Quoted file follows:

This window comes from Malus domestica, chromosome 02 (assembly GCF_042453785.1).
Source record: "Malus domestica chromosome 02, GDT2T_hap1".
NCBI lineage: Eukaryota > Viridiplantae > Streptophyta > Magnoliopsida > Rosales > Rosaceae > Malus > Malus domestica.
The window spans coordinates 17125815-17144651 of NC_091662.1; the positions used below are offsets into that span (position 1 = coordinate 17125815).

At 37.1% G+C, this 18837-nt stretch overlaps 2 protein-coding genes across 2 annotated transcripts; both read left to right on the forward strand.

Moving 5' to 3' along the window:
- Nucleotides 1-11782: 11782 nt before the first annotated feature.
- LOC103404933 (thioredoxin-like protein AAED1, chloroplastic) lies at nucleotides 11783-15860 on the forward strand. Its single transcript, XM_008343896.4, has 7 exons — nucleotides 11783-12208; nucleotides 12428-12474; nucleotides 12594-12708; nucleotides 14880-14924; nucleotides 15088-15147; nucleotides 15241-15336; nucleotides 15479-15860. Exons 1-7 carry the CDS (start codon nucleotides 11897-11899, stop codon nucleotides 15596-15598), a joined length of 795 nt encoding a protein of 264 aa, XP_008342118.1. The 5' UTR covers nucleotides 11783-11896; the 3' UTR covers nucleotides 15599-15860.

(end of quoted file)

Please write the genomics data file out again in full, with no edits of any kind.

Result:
This window comes from Malus domestica, chromosome 02 (assembly GCF_042453785.1).
Source record: "Malus domestica chromosome 02, GDT2T_hap1".
NCBI lineage: Eukaryota > Viridiplantae > Streptophyta > Magnoliopsida > Rosales > Rosaceae > Malus > Malus domestica.
The window spans coordinates 17125815-17144651 of NC_091662.1; the positions used below are offsets into that span (position 1 = coordinate 17125815).

At 37.1% G+C, this 18837-nt stretch overlaps 2 protein-coding genes across 2 annotated transcripts; both read left to right on the forward strand.

Moving 5' to 3' along the window:
- Nucleotides 1-11782: 11782 nt before the first annotated feature.
- LOC103404933 (thioredoxin-like protein AAED1, chloroplastic) lies at nucleotides 11783-15860 on the forward strand. Its single transcript, XM_008343896.4, has 7 exons — nucleotides 11783-12208; nucleotides 12428-12474; nucleotides 12594-12708; nucleotides 14880-14924; nucleotides 15088-15147; nucleotides 15241-15336; nucleotides 15479-15860. Exons 1-7 carry the CDS (start codon nucleotides 11897-11899, stop codon nucleotides 15596-15598), a joined length of 795 nt encoding a protein of 264 aa, XP_008342118.1. The 5' UTR covers nucleotides 11783-11896; the 3' UTR covers nucleotides 15599-15860.